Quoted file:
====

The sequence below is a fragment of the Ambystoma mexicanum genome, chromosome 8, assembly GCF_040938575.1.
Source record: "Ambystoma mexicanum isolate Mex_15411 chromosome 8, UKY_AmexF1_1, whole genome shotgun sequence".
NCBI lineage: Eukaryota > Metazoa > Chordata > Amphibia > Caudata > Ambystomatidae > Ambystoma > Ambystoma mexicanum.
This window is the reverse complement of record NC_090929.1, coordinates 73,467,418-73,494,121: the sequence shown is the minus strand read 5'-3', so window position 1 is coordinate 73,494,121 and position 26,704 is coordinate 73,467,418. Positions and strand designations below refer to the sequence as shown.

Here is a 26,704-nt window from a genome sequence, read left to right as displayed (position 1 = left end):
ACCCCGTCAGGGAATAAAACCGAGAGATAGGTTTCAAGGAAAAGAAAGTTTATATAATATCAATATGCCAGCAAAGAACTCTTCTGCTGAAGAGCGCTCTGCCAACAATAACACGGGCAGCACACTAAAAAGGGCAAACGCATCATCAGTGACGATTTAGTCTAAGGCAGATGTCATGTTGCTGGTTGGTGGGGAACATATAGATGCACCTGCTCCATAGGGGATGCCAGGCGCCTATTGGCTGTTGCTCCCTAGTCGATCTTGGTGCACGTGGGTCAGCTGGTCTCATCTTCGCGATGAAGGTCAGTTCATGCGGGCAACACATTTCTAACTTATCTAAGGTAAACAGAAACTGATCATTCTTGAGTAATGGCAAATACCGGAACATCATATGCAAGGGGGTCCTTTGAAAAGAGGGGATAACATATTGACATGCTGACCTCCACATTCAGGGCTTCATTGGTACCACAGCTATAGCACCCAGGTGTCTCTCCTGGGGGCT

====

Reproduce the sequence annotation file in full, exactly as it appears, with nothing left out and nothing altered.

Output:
The sequence below is a fragment of the Ambystoma mexicanum genome, chromosome 8, assembly GCF_040938575.1.
Source record: "Ambystoma mexicanum isolate Mex_15411 chromosome 8, UKY_AmexF1_1, whole genome shotgun sequence".
NCBI lineage: Eukaryota > Metazoa > Chordata > Amphibia > Caudata > Ambystomatidae > Ambystoma > Ambystoma mexicanum.
This window is the reverse complement of record NC_090929.1, coordinates 73,467,418-73,494,121: the sequence shown is the minus strand read 5'-3', so window position 1 is coordinate 73,494,121 and position 26,704 is coordinate 73,467,418. Positions and strand designations below refer to the sequence as shown.

Here is a 26,704-nt window from a genome sequence, read left to right as displayed (position 1 = left end):
ACCCCGTCAGGGAATAAAACCGAGAGATAGGTTTCAAGGAAAAGAAAGTTTATATAATATCAATATGCCAGCAAAGAACTCTTCTGCTGAAGAGCGCTCTGCCAACAATAACACGGGCAGCACACTAAAAAGGGCAAACGCATCATCAGTGACGATTTAGTCTAAGGCAGATGTCATGTTGCTGGTTGGTGGGGAACATATAGATGCACCTGCTCCATAGGGGATGCCAGGCGCCTATTGGCTGTTGCTCCCTAGTCGATCTTGGTGCACGTGGGTCAGCTGGTCTCATCTTCGCGATGAAGGTCAGTTCATGCGGGCAACACATTTCTAACTTATCTAAGGTAAACAGAAACTGATCATTCTTGAGTAATGGCAAATACCGGAACATCATATGCAAGGGGGTCCTTTGAAAAGAGGGGATAACATATTGACATGCTGACCTCCACATTCAGGGCTTCATTGGTACCACAGCTATAGCACCCAGGTGTCTCTCCTGGGGGCT